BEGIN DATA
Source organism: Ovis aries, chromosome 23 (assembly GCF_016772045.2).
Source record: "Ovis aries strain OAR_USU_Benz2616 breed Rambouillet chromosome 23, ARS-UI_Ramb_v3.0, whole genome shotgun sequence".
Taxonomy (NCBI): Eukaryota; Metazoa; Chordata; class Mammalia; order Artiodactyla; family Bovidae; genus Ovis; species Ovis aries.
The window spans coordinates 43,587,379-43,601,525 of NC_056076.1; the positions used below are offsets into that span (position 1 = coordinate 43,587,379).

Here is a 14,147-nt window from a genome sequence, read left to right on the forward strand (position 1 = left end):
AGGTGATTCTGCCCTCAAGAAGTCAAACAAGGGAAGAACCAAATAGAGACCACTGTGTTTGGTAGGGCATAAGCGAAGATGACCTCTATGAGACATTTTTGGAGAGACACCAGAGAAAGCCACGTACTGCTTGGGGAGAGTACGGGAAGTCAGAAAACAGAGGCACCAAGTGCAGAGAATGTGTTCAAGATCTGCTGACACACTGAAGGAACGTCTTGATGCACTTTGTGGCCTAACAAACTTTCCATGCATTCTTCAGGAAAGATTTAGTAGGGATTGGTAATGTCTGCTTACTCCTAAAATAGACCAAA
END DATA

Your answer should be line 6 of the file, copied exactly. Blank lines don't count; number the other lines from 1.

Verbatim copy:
AGGTGATTCTGCCCTCAAGAAGTCAAACAAGGGAAGAACCAAATAGAGACCACTGTGTTTGGTAGGGCATAAGCGAAGATGACCTCTATGAGACATTTTTGGAGAGACACCAGAGAAAGCCACGTACTGCTTGGGGAGAGTACGGGAAGTCAGAAAACAGAGGCACCAAGTGCAGAGAATGTGTTCAAGATCTGCTGACACACTGAAGGAACGTCTTGATGCACTTTGTGGCCTAACAAACTTTCCATGCATTCTTCAGGAAAGATTTAGTAGGGATTGGTAATGTCTGCTTACTCCTAAAATAGACCAAA